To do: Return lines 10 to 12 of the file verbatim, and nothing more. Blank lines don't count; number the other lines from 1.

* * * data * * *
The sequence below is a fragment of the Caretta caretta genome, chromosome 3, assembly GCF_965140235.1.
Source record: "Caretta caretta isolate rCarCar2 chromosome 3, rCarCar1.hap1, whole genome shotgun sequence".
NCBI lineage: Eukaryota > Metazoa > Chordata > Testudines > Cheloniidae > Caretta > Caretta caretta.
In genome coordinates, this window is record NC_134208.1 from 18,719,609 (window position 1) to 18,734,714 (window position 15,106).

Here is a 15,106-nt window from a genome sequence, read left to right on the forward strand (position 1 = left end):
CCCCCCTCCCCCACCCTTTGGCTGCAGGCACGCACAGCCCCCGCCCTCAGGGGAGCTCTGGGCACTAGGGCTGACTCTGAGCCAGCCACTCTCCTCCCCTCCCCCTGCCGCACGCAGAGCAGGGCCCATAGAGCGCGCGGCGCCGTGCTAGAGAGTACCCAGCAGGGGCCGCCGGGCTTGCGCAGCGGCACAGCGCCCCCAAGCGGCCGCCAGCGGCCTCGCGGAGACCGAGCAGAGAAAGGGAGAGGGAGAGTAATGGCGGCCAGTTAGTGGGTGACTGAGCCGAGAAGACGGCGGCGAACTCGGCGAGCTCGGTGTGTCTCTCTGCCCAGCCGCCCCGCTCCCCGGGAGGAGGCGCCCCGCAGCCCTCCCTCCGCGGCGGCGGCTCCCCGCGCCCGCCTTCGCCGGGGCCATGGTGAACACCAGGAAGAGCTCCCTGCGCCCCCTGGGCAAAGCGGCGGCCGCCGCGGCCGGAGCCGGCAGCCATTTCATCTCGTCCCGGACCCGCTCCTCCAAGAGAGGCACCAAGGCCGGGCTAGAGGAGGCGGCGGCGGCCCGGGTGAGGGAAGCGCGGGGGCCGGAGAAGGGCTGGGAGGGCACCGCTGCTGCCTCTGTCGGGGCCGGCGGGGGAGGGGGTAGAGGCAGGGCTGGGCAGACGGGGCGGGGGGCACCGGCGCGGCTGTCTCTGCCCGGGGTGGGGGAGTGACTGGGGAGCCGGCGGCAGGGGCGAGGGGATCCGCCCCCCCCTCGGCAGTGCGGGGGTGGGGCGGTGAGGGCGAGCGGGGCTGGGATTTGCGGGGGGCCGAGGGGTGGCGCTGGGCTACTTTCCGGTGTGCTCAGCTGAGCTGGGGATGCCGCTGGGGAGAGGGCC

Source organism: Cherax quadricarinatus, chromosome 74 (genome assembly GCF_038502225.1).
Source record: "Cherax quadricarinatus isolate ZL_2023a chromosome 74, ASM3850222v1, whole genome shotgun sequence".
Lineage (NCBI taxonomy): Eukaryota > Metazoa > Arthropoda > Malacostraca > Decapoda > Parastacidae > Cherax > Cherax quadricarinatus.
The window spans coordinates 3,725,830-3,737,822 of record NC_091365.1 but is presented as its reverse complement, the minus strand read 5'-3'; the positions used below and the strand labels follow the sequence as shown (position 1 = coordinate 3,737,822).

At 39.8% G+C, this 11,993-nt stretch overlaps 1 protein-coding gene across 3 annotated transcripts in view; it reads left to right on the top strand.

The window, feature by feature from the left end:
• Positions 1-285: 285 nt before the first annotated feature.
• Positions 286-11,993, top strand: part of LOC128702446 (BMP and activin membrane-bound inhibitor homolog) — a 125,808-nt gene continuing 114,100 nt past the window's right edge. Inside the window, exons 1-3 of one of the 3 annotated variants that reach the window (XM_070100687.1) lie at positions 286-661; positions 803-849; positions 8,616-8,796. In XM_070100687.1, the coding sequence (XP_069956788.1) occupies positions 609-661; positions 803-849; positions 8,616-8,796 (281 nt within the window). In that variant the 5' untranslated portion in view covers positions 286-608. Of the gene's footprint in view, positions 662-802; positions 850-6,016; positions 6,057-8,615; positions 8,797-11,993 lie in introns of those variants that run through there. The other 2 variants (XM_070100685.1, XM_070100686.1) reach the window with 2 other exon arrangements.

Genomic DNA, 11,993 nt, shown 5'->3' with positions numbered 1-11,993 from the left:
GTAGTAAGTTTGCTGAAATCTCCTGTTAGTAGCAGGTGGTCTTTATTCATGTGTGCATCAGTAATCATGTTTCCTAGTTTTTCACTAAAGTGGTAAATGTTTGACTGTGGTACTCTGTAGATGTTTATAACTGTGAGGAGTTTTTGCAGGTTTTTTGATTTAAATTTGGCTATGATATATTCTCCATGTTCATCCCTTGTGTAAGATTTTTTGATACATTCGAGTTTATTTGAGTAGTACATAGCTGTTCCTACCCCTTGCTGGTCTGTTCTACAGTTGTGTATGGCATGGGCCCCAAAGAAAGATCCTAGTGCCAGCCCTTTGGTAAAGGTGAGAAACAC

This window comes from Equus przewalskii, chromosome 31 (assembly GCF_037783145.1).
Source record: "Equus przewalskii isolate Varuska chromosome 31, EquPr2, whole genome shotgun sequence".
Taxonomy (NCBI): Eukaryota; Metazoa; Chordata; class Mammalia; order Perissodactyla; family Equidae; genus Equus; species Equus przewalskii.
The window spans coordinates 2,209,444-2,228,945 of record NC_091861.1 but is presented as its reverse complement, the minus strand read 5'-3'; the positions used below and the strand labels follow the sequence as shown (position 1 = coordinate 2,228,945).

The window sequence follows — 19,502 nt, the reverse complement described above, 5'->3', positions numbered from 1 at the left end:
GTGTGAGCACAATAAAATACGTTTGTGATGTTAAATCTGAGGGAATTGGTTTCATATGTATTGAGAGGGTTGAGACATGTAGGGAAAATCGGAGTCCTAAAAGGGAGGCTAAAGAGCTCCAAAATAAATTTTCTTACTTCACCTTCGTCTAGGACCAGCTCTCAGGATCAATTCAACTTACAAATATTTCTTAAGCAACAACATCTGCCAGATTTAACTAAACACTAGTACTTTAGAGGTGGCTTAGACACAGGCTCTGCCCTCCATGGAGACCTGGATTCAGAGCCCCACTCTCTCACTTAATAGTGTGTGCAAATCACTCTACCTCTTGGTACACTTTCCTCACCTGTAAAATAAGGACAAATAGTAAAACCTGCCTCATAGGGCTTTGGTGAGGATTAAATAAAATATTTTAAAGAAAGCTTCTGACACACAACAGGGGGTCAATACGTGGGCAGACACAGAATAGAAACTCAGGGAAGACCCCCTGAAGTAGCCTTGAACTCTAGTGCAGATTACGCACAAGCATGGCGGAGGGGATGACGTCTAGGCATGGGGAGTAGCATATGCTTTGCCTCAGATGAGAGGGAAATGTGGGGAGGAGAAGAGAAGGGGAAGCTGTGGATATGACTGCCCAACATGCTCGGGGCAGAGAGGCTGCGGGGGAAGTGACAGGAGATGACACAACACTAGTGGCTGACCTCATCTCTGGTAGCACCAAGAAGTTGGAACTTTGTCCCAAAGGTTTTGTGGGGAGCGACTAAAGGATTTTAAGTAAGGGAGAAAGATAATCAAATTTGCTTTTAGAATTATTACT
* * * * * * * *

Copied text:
The window spans coordinates 3,725,830-3,737,822 of record NC_091365.1 but is presented as its reverse complement, the minus strand read 5'-3'; the positions used below and the strand labels follow the sequence as shown (position 1 = coordinate 3,737,822).

At 39.8% G+C, this 11,993-nt stretch overlaps 1 protein-coding gene across 3 annotated transcripts in view; it reads left to right on the top strand.

The window, feature by feature from the left end: